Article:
The MAC Media Day started with a bang as the commissioner of the Mid-American Conference Jon Steinbrecher addressed the media with the biggest topics around all of college football. Steinbrecher would express his opinion on paying collegiate players, and what the MAC's stance is on the topic.
No Pay, No Way
Universities from the power 5 conferences in college football have shown interest in using their resources to their advantage. Whether it's giving student athletes the right to sell their own merchandise such as autographed memorabilia, jersey's and more. Or having the universities themselves pay the student athletes as if it were a job. None of these ideas sounded appealing to Steinbrecher.
Commissioner Steinbrecher commented on the grant-in-aid program, which is money provided to student athletes to help with any expenses they might have, but is not a part of a athletes scholarship money:
"We are headed toward the redefinition of a grant-in-aid, so that may include the full cost of attendance. And while I'm supportive of this, we will not support paying student-athletes, which is inconsistent with the collegiate model."
Small Conference Voice
A statement like this was much needed for college football just to show the smaller conferences have a voice in this as well. There needed to be someone to speak up to say that the little guys are here to play ball as well, and that they're just as important as everybody else. The MAC can speak for many conferences such as C-USA, American, Sun Belt and Mountain West.
These athletes are getting division 1 educations with great degrees that they can use after college to get a good job. Added to this they get to use some of the best facilities in the country that are made just for them, and get some of the best coaching and conditioning to prepare athletes for the next level. Scholarship student athletes will start life without any debt, while every other college student will have to pay off student loans for a long time.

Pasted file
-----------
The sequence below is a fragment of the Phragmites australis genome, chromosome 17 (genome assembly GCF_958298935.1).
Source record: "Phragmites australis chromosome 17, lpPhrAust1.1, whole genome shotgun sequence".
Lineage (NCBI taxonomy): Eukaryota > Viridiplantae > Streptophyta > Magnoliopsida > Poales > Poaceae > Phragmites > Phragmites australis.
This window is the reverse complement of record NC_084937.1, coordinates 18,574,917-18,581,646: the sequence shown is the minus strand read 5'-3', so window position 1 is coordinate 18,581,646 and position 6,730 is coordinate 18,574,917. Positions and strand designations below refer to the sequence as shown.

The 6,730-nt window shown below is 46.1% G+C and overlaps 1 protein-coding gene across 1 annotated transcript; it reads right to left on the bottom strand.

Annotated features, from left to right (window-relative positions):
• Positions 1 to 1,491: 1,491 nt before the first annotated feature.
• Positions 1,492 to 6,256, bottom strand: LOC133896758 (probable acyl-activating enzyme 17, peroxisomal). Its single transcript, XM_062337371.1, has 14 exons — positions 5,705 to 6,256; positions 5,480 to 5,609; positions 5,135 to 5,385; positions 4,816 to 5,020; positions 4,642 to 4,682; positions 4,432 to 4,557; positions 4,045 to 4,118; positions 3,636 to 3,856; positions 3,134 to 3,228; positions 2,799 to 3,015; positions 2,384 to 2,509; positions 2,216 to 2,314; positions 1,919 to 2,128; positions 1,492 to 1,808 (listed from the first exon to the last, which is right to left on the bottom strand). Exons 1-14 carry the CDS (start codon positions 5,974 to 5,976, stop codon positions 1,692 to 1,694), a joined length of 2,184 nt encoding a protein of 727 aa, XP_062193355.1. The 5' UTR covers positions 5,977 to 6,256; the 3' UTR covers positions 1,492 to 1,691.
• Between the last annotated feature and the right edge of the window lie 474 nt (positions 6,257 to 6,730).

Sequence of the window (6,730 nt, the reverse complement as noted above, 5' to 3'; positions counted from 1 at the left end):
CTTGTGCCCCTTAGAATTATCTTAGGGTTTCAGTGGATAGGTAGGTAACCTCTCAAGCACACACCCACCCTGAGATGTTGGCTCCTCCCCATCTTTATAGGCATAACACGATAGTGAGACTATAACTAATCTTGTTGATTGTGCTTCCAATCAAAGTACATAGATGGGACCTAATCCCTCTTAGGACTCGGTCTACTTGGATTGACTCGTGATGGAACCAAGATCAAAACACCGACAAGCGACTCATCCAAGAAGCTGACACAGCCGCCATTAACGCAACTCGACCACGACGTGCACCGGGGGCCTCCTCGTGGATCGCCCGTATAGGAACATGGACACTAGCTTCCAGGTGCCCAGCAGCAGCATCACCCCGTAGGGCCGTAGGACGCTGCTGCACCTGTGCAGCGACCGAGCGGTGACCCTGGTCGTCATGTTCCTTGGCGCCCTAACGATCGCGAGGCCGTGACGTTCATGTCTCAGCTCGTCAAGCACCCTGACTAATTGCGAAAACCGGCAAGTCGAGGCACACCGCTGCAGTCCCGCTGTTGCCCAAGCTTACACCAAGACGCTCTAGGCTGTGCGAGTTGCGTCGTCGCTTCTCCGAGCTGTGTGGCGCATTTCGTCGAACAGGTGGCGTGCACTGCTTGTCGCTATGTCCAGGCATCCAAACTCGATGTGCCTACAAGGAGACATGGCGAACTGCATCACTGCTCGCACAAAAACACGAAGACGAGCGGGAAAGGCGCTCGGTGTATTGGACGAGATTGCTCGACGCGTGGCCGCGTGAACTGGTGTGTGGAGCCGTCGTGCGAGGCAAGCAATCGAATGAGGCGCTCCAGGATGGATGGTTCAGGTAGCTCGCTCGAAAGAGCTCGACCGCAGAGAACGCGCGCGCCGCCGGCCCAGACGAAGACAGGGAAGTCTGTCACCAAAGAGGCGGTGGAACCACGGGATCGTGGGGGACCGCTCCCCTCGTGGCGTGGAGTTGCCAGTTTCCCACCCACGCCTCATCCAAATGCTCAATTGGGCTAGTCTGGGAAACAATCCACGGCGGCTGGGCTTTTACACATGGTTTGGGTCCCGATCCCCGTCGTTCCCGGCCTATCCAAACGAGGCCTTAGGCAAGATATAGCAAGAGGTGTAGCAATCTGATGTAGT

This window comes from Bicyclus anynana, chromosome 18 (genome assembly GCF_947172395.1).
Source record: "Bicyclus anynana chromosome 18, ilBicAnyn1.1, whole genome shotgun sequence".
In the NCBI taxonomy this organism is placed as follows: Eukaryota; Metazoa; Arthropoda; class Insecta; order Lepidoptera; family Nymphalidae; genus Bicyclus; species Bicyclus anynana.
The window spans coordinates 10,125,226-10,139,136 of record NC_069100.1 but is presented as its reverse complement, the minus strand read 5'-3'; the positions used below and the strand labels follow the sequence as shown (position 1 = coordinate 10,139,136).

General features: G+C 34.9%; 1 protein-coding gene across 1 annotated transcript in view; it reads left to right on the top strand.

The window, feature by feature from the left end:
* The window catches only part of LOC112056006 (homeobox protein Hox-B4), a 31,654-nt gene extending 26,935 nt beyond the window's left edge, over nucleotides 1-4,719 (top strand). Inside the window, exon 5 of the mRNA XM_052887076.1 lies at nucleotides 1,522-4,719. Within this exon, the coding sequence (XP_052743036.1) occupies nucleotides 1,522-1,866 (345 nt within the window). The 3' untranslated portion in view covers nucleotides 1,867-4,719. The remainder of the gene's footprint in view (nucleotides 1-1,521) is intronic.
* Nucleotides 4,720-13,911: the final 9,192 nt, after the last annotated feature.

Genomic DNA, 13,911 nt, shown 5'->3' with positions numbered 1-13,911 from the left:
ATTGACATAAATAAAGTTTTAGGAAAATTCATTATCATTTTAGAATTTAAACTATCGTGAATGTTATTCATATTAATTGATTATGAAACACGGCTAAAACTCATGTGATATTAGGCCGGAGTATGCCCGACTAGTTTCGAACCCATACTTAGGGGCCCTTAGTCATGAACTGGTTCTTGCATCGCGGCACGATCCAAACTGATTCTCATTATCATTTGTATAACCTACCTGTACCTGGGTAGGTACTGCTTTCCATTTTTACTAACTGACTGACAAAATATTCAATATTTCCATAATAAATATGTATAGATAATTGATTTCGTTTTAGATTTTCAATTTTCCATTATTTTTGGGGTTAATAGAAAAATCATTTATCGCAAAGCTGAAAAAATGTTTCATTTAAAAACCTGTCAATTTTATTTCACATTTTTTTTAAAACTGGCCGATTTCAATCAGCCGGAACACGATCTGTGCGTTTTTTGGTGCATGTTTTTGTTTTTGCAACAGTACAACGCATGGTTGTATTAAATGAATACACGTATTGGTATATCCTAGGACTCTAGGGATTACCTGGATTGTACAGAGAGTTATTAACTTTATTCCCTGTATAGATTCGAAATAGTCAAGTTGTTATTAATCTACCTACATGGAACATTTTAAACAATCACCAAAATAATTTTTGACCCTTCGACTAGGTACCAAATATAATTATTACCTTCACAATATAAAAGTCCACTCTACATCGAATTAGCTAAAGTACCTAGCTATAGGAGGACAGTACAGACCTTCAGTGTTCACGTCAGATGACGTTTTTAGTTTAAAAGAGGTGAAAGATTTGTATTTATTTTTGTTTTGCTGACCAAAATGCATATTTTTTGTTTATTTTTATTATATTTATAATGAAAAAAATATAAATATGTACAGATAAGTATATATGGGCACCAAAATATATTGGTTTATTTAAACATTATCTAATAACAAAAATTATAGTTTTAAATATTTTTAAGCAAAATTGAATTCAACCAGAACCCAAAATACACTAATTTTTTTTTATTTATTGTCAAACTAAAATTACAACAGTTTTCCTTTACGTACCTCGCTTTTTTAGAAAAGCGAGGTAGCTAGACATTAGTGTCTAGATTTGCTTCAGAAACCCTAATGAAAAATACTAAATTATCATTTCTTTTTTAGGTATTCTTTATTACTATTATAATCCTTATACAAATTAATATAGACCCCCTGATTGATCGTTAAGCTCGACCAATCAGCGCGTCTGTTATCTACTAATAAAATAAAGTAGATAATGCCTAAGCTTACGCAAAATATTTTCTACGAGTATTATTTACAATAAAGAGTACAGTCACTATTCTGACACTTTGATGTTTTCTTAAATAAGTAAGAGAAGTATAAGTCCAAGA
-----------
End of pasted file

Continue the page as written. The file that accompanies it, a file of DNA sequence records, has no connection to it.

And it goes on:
The integrity and reputation of the Mid-American Conference is what college football is all about. It's no question the MAC is a stable conference that could arguably be one of the greatest conferences in the country as far as leadership, institutions, and overall presence in college football goes.
Taking a stand
The stance the MAC has taken to stand up and let the NCAA know that they are here to play, not pay will keep the NCAA in check and it will also give something for the power 5 conferences to think about. There is no interest in "buying" players, the MAC will recruit it's players without "cheating" as the commissioner put it.
Commissioner Steinbrecher and the coaches around the MAC want to compete for championships, play in bowls, and play against power 5 conference teams and have a fair chance at doing that, and the MAC would like to be known as a so called "power conference."
If pay for student athletes was ever introduced the MAC, and all the other smaller conferences, would be at an extreme disadvantage for upcoming seasons, giving teams in the smaller conferences an almost 0% shot at making any noise in college football.